The good practice guide to Child Aware Approaches: Keeping children safe and well

The good practice guide to Child Aware Approaches: Keeping children safe and well

Cathryn Hunter and Rhys Price-Robertson

CFCA Paper No. 21 — May 2014
The good practice guide to Child Aware Approaches: Keeping children safe and well

Child Aware Approaches is a grassroots initiative that engages civil society to develop local approaches, actions and initiatives to keep children safe and well, recognising that protecting children is a shared responsibility. This paper defines Child Aware Approaches, outlines the philosophies and principles underpinning this strategy, and offers case study examples of how the principles can be applied in practice. This paper is intended for service managers and practitioners working with vulnerable children and families, particularly those working in adult-focused service sectors.

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Key messages

There has been growing awareness that parental problems such as substance misuse, mental illness and family or domestic violence, are often related to negative outcomes for children.

This paper is intended as a practical resource for organisations, practitioners and individuals working in social services (particularly services for children, families and adults) to put the needs, views and aspirations of children and young people at the heart of actions to improve child and family wellbeing and safety.

The paper explains the five core philosophies and 10 key principles underpinning Child Aware Approaches, to provide practical guidance for those working with vulnerable children and families and to inform policies, procedures and practices within organisations.

The paper explains the five core philosophies and 10 key principles underpinning Child Aware Approaches, to provide practical guidance for those working with vulnerable children and families and to inform policies, procedures and practices within organisations.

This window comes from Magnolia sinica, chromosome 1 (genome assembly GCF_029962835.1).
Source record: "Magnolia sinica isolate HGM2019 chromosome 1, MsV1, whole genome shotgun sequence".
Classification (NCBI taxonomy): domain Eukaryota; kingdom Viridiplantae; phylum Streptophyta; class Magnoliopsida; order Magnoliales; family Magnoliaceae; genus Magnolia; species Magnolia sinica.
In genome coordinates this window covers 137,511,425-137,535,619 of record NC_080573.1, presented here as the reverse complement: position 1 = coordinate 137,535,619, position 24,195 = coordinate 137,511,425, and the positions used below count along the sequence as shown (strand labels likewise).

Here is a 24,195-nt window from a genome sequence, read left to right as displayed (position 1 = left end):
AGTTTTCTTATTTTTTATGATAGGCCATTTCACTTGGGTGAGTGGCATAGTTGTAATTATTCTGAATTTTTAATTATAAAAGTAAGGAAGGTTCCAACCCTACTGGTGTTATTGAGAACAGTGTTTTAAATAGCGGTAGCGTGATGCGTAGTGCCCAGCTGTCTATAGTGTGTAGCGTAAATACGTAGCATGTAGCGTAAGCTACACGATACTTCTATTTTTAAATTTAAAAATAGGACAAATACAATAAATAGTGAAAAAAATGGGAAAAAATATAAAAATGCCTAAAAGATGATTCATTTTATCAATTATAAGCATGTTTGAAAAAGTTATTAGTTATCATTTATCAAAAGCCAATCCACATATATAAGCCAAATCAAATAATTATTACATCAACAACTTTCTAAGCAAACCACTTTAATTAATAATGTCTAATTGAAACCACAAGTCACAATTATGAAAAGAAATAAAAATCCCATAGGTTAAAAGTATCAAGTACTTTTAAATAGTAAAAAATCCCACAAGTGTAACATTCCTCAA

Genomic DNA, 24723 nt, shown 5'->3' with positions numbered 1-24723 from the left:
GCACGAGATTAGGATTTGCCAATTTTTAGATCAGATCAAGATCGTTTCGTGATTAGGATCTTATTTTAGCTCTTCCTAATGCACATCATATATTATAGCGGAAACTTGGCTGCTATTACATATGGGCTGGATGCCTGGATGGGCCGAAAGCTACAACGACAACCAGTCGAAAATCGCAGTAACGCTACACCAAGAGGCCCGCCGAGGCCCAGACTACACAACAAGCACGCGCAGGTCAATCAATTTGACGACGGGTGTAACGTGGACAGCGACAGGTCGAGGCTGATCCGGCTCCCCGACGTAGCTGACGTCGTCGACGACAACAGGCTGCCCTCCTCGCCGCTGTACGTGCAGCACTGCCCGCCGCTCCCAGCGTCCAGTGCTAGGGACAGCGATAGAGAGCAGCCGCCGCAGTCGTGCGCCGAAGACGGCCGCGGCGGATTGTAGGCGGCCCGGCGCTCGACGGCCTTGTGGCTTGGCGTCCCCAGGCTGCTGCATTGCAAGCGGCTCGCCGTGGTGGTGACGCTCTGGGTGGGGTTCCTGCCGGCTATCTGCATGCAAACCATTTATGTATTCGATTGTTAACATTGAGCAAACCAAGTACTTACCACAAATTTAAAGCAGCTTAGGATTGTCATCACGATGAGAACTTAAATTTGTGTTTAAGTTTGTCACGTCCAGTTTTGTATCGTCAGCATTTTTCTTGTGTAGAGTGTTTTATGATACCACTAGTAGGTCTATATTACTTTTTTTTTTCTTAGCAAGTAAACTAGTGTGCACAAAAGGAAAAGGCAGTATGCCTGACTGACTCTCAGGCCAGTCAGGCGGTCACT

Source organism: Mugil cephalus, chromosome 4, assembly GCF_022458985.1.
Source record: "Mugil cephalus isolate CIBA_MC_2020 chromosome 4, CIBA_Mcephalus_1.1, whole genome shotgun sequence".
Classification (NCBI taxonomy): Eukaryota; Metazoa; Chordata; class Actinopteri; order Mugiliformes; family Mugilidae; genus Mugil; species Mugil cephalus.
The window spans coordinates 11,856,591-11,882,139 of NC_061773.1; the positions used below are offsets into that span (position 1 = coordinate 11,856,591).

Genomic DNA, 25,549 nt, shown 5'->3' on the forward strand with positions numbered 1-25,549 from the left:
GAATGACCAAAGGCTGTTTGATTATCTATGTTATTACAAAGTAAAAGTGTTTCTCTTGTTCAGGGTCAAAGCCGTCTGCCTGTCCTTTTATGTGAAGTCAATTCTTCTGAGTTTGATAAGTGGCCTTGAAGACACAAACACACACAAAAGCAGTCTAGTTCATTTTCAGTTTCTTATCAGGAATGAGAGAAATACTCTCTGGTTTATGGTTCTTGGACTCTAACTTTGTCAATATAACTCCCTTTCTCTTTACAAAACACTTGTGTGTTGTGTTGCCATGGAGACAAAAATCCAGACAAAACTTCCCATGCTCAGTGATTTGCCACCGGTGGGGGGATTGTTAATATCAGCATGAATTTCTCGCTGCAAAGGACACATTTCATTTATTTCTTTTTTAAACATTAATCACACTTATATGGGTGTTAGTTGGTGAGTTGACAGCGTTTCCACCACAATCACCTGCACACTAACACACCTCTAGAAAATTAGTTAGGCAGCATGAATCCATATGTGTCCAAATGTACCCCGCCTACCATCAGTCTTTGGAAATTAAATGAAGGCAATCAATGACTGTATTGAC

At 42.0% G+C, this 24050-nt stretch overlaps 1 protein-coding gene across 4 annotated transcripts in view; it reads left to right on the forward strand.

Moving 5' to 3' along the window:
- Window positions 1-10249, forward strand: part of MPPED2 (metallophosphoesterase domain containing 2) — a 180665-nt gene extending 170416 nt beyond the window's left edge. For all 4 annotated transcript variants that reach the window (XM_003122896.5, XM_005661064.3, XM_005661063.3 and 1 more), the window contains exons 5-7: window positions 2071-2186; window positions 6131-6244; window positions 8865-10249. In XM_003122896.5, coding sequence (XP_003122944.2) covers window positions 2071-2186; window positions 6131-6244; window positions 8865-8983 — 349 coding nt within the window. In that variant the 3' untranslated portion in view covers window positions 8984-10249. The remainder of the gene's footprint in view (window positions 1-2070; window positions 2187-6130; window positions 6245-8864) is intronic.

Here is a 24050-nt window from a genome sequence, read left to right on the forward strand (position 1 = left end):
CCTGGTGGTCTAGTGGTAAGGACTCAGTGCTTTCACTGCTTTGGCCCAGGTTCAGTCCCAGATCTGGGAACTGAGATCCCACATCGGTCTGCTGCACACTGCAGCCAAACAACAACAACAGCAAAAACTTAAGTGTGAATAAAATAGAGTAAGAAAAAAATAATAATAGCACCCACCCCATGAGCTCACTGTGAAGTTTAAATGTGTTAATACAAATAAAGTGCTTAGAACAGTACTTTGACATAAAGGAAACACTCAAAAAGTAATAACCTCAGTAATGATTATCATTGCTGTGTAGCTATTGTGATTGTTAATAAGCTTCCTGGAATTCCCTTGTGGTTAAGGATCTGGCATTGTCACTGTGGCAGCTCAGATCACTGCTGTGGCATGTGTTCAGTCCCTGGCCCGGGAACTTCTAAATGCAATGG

Practice considerations are provided as examples to inspire thought and discussion of the different levels at which action may be required in applying the principles of Child Aware Approaches.

Case study examples highlight the diversity of innovative and creative ways in which the principles of Child Aware Approaches have been applied in a variety of settings and situations.

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Authors and Acknowledgements

Cathryn Hunter is a senior research officer in the Child Family Community Australia (CFCA) information exchange.

Rhys Price-Robertson is a Senior Research Officer at the Australian Institute of Family Studies.

The authors would like to gratefully acknowledge Jo Commerford and Veronica Meredith for their invaluable contributions to the report.

Thanks also to Professor Alan Hayes, Elly Robinson, Dr Killian Mullan and Ken Knight for feedback and advice. Finally, we would like to acknowledge the guidance and advice provided by the Child Aware Approaches Reference Group members:

  • Mr Brian Babington, Chief Executive Officer, Families Australia, and Coordinator, Coalition of Organisations Committed to the Safety and Wellbeing of Australia's Children;
  • Ms Helen Bedford, Branch Manager, Children's Policy Branch, Department of Social Services (DSS) (formerly Department of Families, Housing, Community Services and Indigenous Affairs; FaHCSIA);
  • Ms Stella Conroy, Deputy Chief Executive Officer, Families Australia (Co-Chair);
  • Ms Lisa Coulson, Board member, Secretariat of National Aboriginal and Islander Child Care (SNAICC);
  • Ms Meredythe Crane, Manager Policy and Strategic Communications, Alcohol and Other Drugs Council of Australia;
  • Ms Margaret Fisher, Section Manager, Children's Policy Branch, Department of Social Services;
  • Dr Wendy Foote, Deputy Chief Executive Officer, Association of Children's Welfare Agencies NSW;
  • Ms Helen Francis, Project Manager, Australian Centre for Child Protection, University of South Australia;
  • Dr Daryl Higgins, Deputy Director (Research), Australian Institute of Family Studies;
  • Ms Elizabeth Hunter, Child Aware Conference Co-ordinator, Families Australia (secretariat/rapporteur);
  • Ms Vanessa Lee, Vice-President (ATSI), Public Health Association of Australia;
  • Professor Morag McArthur, Director, Institute of Child Protection Studies, Australian Catholic University;
  • Mr Brendan O'Hanlon, Mental Health Co-ordinator, The Bouverie Centre;
  • Ms Bev Orr OAM, President, Australian Foster Care Association; and
  • Ms Prue Warrilow, Convenor, Association of Community Children's Services, and Chairperson, Families Australia.

The feature image is by Kiuko, CC BY-ND 2.0.

Publication details

CFCA Paper
No. 21
Published by the Australian Institute of Family Studies, May 2014.
Last updated May 2014
48 pp.
ISSN: 
2200-4106
ISBN: 
978-1-922038-49-4

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